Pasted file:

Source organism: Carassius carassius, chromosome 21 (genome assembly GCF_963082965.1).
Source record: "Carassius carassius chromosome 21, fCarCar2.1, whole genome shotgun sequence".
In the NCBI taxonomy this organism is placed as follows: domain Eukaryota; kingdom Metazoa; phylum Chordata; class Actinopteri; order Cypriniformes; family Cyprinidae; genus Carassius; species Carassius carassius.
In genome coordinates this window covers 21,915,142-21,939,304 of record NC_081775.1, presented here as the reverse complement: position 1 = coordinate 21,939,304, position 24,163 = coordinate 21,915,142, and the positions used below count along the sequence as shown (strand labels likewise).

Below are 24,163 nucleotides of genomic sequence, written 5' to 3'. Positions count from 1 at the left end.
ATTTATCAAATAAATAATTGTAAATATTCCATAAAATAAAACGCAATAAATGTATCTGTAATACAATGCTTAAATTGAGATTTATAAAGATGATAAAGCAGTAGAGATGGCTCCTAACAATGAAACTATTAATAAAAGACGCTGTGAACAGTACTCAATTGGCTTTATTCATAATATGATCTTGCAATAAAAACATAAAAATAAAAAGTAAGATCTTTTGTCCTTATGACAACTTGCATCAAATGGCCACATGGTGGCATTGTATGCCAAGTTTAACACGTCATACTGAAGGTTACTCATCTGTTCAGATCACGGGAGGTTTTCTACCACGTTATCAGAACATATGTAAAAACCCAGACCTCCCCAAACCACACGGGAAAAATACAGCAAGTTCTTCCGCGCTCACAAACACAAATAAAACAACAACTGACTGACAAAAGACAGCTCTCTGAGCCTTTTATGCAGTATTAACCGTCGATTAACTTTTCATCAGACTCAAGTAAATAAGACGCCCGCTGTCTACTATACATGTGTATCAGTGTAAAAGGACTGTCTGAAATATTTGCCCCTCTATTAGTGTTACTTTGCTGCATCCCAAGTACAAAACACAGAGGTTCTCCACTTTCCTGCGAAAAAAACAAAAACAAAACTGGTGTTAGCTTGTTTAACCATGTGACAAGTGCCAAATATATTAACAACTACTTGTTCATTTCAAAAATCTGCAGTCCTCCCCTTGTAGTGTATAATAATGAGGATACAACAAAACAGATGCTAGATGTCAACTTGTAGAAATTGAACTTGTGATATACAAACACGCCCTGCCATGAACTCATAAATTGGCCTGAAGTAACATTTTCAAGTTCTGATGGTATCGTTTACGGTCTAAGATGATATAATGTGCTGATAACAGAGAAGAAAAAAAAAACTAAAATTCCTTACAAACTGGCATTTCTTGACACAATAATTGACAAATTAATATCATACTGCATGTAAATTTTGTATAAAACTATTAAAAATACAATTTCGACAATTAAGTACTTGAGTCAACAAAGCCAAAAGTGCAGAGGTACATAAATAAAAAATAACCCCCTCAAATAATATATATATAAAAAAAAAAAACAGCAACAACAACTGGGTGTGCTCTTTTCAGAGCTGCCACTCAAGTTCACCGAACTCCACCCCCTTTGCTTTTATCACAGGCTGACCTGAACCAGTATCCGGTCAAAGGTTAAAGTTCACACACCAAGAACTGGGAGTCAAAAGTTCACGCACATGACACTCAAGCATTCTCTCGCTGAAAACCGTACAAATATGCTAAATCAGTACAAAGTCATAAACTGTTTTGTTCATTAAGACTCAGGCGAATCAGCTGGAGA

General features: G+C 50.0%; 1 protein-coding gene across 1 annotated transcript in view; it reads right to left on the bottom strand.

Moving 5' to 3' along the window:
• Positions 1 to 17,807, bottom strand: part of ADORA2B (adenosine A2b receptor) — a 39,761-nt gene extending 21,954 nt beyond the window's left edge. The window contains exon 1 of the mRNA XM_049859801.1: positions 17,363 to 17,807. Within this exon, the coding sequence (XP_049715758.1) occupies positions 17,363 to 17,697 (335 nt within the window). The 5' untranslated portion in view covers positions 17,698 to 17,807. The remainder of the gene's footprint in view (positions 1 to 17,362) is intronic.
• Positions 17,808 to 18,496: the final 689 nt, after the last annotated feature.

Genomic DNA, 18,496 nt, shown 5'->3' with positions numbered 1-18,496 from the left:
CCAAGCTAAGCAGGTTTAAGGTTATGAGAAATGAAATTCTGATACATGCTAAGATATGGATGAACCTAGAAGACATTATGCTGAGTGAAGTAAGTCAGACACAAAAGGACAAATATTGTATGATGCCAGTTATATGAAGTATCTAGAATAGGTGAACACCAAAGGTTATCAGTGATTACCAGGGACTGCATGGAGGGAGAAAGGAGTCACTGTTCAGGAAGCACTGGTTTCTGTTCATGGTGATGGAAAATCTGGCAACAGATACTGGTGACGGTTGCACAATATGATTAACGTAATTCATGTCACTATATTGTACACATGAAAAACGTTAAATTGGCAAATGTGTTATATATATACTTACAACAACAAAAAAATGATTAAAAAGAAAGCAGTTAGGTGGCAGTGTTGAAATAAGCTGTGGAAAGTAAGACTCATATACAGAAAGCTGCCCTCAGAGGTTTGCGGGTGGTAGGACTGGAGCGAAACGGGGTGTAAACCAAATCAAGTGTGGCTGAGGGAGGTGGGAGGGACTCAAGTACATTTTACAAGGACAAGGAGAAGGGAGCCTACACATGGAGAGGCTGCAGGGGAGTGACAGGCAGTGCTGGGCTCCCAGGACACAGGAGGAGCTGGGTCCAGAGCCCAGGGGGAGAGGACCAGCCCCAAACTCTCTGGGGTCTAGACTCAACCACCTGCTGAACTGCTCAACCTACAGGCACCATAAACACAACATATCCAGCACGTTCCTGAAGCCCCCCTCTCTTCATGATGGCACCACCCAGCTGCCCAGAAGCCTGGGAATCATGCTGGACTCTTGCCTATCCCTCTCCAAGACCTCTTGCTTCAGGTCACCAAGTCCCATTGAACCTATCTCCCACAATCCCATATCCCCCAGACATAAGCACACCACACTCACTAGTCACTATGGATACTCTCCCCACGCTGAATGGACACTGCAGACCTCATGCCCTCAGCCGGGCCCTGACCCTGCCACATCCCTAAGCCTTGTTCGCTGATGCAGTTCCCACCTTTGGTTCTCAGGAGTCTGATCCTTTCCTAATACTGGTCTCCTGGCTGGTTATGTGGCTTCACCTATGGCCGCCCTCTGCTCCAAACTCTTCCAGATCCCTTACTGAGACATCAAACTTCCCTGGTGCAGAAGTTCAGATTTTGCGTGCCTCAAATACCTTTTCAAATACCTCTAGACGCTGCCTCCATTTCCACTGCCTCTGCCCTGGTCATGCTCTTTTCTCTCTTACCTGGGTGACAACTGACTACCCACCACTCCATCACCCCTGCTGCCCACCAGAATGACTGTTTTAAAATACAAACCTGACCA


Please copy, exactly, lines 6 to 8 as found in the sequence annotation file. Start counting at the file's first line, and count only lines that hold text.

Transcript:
ATTTATCAAATAAATAATTGTAAATATTCCATAAAATAAAACGCAATAAATGTATCTGTAATACAATGCTTAAATTGAGATTTATAAAGATGATAAAGCAGTAGAGATGGCTCCTAACAATGAAACTATTAATAAAAGACGCTGTGAACAGTACTCAATTGGCTTTATTCATAATATGATCTTGCAATAAAAACATAAAAATAAAAAGTAAGATCTTTTGTCCTTATGACAACTTGCATCAAATGGCCACATGGTGGCATTGTATGCCAAGTTTAACACGTCATACTGAAGGTTACTCATCTGTTCAGATCACGGGAGGTTTTCTACCACGTTATCAGAACATATGTAAAAACCCAGACCTCCCCAAACCACACGGGAAAAATACAGCAAGTTCTTCCGCGCTCACAAACACAAATAAAACAACAACTGACTGACAAAAGACAGCTCTCTGAGCCTTTTATGCAGTATTAACCGTCGATTAACTTTTCATCAGACTCAAGTAAATAAGACGCCCGCTGTCTACTATACATGTGTATCAGTGTAAAAGGACTGTCTGAAATATTTGCCCCTCTATTAGTGTTACTTTGCTGCATCCCAAGTACAAAACACAGAGGTTCTCCACTTTCCTGCGAAAAAAACAAAAACAAAACTGGTGTTAGCTTGTTTAACCATGTGACAAGTGCCAAATATATTAACAACTACTTGTTCATTTCAAAAATCTGCAGTCCTCCCCTTGTAGTGTATAATAATGAGGATACAACAAAACAGATGCTAGATGTCAACTTGTAGAAATTGAACTTGTGATATACAAACACGCCCTGCCATGAACTCATAAATTGGCCTGAAGTAACATTTTCAAGTTCTGATGGTATCGTTTACGGTCTAAGATGATATAATGTGCTGATAACAGAGAAGAAAAAAAAAACTAAAATTCCTTACAAACTGGCATTTCTTGACACAATAATTGACAAATTAATATCATACTGCATGTAAATTTTGTATAAAACTATTAAAAATACAATTTCGACAATTAAGTACTTGAGTCAACAAAGCCAAAAGTGCAGAGGTACATAAATAAAAAATAACCCCCTCAAATAATATATATATAAAAAAAAAAAACAGCAACAACAACTGGGTGTGCTCTTTTCAGAGCTGCCACTCAAGTTCACCGAACTCCACCCCCTTTGCTTTTATCACAGGCTGACCTGAACCAGTATCCGGTCAAAGGTTAAAGTTCACACACCAAGAACTGGGAGTCAAAAGTTCACGCACATGACACTCAAGCATTCTCTCGCTGAAAACCGTACAAATATGCTAAATCAGTACAAAGTCATAAACTGTTTTGTTCATTAAGACTCAGGCGAATCAGCTGGAGA

General features: G+C 50.0%; 1 protein-coding gene across 1 annotated transcript in view; it reads right to left on the bottom strand.

Moving 5' to 3' along the window: